Great white sharks may have helped bring megalodones to extinction

For millions of years, megalodon sharks were the main ocean predators, and then great white ones appeared. A new analysis of teeth hints that competition from great white sharks for food may have helped mega-tooth giants get an extra boost to extinction.

Scientists have reconstructed shark eating habits by analyzing zinc in the teeth of 20 living shark species and 13 extinct species, including megalodon (Otodus megalodon). Megaladons and big whites occupied a similar ecological nichedevouring marine mammals such as whales and seals, researchers said on May 31 in The nature of communication.

O. megalodon was one of the largest carnivores ever lived to which they grew up at least 14 meters long (CH: 12.01.21). This giant began threatening the oceans about 23 million years ago. It is unclear when and why he died. The species may have survived to about 2.6 million years ago. Or maybe it disappeared another 3.5 million years agoabout the time the great white shark Carcharodon carcharias appeared.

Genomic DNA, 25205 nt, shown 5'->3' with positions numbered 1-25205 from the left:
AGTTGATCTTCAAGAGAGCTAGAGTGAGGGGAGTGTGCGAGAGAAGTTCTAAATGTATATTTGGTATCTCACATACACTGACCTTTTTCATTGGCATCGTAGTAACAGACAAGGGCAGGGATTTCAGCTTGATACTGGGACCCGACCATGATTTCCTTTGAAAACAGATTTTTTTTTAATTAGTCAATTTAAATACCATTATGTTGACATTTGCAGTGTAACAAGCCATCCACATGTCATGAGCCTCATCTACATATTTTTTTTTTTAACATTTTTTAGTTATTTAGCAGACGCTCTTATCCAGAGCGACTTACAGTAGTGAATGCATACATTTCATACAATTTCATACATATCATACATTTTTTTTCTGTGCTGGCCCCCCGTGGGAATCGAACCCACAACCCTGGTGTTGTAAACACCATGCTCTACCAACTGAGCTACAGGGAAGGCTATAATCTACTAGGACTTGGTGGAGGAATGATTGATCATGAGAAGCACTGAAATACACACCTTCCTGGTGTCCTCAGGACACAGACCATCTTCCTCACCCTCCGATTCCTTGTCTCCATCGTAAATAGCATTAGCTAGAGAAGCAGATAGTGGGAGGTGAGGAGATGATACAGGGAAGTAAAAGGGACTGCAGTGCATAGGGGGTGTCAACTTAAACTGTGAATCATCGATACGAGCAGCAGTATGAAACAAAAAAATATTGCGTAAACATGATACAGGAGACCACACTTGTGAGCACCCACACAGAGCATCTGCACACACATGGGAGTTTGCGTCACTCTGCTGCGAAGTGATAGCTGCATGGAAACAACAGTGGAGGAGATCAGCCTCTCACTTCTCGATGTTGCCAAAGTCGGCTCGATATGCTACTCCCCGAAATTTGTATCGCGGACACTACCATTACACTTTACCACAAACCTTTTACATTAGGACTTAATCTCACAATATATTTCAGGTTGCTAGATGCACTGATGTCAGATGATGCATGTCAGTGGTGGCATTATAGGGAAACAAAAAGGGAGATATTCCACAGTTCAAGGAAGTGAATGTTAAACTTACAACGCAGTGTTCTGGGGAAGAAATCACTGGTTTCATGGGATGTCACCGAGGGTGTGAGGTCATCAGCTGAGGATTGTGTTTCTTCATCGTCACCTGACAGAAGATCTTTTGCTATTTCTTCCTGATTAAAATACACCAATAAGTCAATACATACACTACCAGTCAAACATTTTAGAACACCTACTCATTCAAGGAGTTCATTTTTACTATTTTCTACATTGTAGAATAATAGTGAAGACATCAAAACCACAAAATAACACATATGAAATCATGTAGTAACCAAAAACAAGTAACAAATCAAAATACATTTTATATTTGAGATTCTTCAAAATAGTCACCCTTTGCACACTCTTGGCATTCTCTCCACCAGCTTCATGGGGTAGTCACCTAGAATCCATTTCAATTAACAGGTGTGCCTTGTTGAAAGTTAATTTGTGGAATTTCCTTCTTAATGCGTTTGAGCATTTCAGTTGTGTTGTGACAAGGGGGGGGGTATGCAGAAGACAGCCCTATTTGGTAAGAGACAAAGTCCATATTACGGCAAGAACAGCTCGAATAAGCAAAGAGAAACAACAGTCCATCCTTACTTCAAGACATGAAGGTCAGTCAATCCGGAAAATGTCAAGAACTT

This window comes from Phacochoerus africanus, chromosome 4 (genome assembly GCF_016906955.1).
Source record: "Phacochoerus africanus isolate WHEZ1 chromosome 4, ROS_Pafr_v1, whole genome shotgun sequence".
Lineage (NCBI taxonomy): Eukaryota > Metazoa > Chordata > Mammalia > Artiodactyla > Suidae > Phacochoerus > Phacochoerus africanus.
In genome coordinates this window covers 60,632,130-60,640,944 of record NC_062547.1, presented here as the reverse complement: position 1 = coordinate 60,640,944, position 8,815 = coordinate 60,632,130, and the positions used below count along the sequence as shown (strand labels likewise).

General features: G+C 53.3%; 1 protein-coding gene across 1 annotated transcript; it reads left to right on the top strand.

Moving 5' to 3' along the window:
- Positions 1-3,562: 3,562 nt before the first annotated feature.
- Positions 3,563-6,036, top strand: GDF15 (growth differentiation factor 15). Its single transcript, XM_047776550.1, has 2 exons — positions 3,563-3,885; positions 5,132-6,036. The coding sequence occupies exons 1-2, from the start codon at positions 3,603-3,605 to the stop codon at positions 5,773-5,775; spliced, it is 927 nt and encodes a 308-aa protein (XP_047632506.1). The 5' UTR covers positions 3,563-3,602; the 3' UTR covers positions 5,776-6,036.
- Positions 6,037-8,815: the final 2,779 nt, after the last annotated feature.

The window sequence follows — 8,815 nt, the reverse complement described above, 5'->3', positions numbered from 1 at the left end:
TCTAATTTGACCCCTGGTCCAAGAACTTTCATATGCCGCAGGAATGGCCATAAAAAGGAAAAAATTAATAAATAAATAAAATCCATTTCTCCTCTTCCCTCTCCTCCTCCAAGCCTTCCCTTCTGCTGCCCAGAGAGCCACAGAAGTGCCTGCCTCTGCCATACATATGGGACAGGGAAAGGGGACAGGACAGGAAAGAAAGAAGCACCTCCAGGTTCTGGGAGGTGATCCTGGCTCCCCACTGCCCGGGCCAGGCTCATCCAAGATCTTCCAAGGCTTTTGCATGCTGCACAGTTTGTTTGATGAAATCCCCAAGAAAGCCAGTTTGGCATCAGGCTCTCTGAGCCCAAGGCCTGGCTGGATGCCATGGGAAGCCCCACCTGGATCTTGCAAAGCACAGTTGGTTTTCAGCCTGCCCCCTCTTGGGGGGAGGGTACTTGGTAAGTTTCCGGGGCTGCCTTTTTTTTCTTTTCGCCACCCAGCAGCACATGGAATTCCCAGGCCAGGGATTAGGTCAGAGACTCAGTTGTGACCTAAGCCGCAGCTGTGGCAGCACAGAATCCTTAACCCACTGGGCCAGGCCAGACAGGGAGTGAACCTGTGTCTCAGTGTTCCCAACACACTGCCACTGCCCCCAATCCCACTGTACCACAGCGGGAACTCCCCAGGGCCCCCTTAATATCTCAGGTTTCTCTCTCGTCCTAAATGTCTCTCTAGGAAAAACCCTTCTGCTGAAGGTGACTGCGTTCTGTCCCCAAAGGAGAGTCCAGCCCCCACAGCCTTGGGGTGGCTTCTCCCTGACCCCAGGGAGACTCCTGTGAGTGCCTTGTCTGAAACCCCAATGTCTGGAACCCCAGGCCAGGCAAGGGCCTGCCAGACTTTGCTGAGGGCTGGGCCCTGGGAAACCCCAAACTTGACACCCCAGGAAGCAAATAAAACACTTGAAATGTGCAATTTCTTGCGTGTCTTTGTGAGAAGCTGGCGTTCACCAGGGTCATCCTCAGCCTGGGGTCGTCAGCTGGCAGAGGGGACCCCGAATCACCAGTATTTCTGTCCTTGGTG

To find out if two sharks ate similar food, the researchers turned to zinc, which has two main forms: zinc-66 and zinc-64. The relative amount of these isotopes stored in tooth enamel may indicate the position of the animal in the food web. Plants – and herbivores – have a relatively high content of zinc-66. Up in the food chain this ratio of 66 to 64 decreases.

The analysis showed when and where O. megalodon and C. carcharias overlapped, sharks had a similar ratio. This discovery suggests that their diets also coincide, say geoscientist Jeremy McCormack of the Max Planck Institute for Evolutionary Anthropology in Leipzig, Germany, and colleagues.

However, the fact that sharks consumed similar prey is not evidence that they were in competition, the researchers say. And there are many factors that may have contributed to the extinction of megalodones (CH: 08/10/18). These factors include changes in ocean circulation, falling prey populations, and competition for food with other oceanic creatures such as killer whales.

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